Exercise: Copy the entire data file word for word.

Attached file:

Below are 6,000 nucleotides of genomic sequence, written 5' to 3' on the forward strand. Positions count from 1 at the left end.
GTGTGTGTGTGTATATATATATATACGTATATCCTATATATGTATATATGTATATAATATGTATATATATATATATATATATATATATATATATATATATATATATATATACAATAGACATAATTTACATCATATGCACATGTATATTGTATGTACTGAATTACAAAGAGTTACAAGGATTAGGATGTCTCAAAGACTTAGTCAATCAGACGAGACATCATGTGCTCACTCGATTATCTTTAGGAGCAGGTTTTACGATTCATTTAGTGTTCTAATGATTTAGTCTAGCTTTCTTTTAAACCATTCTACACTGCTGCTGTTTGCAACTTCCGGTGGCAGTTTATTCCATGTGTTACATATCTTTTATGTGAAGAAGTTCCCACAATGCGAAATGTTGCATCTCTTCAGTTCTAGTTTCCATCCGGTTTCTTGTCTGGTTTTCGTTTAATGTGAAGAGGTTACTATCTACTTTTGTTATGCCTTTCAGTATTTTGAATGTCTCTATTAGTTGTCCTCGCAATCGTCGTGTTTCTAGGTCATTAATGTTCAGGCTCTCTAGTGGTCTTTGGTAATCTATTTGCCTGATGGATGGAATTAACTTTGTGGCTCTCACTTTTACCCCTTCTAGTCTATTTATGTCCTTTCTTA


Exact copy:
Below are 6,000 nucleotides of genomic sequence, written 5' to 3' on the forward strand. Positions count from 1 at the left end.
GTGTGTGTGTGTATATATATATATACGTATATCCTATATATGTATATATGTATATAATATGTATATATATATATATATATATATATATATATATATATATATATATATATACAATAGACATAATTTACATCATATGCACATGTATATTGTATGTACTGAATTACAAAGAGTTACAAGGATTAGGATGTCTCAAAGACTTAGTCAATCAGACGAGACATCATGTGCTCACTCGATTATCTTTAGGAGCAGGTTTTACGATTCATTTAGTGTTCTAATGATTTAGTCTAGCTTTCTTTTAAACCATTCTACACTGCTGCTGTTTGCAACTTCCGGTGGCAGTTTATTCCATGTGTTACATATCTTTTATGTGAAGAAGTTCCCACAATGCGAAATGTTGCATCTCTTCAGTTCTAGTTTCCATCCGGTTTCTTGTCTGGTTTTCGTTTAATGTGAAGAGGTTACTATCTACTTTTGTTATGCCTTTCAGTATTTTGAATGTCTCTATTAGTTGTCCTCGCAATCGTCGTGTTTCTAGGTCATTAATGTTCAGGCTCTCTAGTGGTCTTTGGTAATCTATTTGCCTGATGGATGGAATTAACTTTGTGGCTCTCACTTTTACCCCTTCTAGTCTATTTATGTCCTTTCTTA